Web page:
‘Forcible dispossession of a person’s property is a human rights violation’

Due process of law is must, says Supreme Court

The Supreme Court has reiterated that forcible dispossession of a person of his private property without due process of law is a violation of human rights.

In a recent judgment by a Bench led by Justice S.K. Kaul, the court stressed that right to property is both a human right and a constitutional right — the latter under Article 300A of the Constitution.

“It is accepted in every jurisprudence and by different political thinkers that some amount of property right is an indispensable safeguard against tyranny and economic oppression of the government... Property itself is the seed bed which must be conserved if other constitutional values are to flourish,” the judgment quoted a precedent.

The verdict came on the acquisition of a few acres in Sikkim by the State’s Agriculture department in 1980 for building the Progeny Orchard Regional Centre. The land was recorded in two names — 1.29 acres in the name of the Maharaja of Sikkim and 7.07 acres in the name of Man Bahadur Basnett, who was the father of the original appellant in this case. The judgment found that “in this case, the appellant could not have been forcibly dispossessed of her property without any legal sanction...”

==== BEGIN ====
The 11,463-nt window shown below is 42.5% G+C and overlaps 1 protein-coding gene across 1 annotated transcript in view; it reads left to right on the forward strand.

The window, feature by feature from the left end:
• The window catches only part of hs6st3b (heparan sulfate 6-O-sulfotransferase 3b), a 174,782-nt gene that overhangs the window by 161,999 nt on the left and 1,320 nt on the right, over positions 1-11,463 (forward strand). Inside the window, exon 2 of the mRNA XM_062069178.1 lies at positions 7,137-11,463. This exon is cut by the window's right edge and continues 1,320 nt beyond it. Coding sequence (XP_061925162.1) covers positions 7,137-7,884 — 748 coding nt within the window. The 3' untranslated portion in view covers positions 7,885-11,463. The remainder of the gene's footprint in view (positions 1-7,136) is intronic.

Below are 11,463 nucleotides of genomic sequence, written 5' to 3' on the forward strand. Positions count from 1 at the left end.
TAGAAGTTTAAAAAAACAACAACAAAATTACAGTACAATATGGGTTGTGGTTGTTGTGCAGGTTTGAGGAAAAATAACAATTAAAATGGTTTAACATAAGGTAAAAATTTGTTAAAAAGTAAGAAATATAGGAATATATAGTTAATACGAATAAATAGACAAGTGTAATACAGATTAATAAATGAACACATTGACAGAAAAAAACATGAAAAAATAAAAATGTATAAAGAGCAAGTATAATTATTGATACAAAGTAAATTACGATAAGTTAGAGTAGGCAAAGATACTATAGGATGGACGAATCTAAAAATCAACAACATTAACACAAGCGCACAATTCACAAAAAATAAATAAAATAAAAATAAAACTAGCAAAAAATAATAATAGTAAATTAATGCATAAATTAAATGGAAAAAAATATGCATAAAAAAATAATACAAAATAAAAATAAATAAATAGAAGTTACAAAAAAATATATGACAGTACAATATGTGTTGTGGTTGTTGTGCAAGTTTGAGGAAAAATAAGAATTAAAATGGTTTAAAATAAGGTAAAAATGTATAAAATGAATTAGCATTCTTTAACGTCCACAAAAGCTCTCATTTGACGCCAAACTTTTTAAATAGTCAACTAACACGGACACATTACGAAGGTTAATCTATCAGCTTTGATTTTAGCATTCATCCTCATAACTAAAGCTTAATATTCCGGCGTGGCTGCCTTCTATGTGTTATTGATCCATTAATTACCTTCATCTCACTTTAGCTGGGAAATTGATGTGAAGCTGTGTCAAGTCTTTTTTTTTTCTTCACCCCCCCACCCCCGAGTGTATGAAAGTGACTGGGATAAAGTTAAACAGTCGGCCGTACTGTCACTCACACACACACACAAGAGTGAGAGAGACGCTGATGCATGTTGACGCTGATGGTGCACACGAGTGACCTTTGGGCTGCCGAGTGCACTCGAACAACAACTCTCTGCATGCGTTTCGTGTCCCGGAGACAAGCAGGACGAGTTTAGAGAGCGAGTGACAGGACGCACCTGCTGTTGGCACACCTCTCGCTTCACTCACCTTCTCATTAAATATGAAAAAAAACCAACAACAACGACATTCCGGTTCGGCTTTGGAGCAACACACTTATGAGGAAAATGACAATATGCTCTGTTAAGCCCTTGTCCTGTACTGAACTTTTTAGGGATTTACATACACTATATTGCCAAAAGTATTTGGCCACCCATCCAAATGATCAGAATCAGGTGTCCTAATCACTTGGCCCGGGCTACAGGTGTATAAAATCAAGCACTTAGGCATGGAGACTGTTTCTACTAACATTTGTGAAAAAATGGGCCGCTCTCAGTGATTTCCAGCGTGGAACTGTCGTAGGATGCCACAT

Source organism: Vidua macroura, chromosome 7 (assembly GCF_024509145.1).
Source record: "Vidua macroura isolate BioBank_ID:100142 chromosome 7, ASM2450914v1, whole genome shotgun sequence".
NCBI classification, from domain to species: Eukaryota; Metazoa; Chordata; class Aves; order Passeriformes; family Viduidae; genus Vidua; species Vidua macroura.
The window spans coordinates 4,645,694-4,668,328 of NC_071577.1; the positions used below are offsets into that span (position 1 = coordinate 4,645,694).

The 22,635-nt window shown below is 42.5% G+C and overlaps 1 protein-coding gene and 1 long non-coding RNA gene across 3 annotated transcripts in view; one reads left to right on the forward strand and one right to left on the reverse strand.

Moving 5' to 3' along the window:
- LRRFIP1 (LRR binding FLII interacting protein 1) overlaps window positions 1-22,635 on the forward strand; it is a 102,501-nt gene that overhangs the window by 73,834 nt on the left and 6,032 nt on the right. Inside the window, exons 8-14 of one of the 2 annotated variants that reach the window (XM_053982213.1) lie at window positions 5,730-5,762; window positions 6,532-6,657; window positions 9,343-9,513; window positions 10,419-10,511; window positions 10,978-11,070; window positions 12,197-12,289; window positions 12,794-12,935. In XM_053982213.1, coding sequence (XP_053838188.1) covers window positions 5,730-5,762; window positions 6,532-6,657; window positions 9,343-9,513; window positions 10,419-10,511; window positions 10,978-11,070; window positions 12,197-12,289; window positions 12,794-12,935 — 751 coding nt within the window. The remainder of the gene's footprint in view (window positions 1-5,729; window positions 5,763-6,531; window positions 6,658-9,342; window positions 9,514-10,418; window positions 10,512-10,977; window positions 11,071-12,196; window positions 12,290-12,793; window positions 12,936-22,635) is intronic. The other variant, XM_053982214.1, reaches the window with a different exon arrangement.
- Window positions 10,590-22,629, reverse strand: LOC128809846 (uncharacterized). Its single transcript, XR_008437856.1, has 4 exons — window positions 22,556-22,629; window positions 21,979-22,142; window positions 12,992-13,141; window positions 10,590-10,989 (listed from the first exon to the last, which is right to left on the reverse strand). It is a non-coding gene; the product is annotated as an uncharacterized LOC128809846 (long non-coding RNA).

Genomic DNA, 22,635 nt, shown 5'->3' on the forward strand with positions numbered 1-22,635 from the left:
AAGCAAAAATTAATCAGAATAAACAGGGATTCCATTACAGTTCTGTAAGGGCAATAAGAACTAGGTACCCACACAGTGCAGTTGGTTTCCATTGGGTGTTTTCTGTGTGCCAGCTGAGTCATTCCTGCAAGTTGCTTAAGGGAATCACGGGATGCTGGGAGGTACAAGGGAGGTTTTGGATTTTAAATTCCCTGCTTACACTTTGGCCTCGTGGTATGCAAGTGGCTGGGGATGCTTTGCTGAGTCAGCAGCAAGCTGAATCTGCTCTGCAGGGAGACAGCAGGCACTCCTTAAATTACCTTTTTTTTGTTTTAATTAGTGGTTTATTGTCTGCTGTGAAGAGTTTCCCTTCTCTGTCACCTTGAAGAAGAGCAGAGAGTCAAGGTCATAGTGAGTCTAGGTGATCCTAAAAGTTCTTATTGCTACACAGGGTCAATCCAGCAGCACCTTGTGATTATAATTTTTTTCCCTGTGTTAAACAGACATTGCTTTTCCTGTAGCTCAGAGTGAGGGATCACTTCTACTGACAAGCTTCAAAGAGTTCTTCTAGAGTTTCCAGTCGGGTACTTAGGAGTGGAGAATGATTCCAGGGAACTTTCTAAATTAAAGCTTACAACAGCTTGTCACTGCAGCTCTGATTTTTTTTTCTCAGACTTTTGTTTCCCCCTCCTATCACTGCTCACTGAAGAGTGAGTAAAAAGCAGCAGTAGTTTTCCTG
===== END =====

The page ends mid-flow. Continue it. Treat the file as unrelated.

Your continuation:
The court gave the State three months’ time from the date of the judgment for it to “make up their mind as to what they want to do”. “Would they still like to retain the land by issuing a proper notification, or would they like to surrender possession of the land. In either eventuality, the question of payment for use and occupation would still arise, which will have to be determined in accordance with law,” the judgment said.

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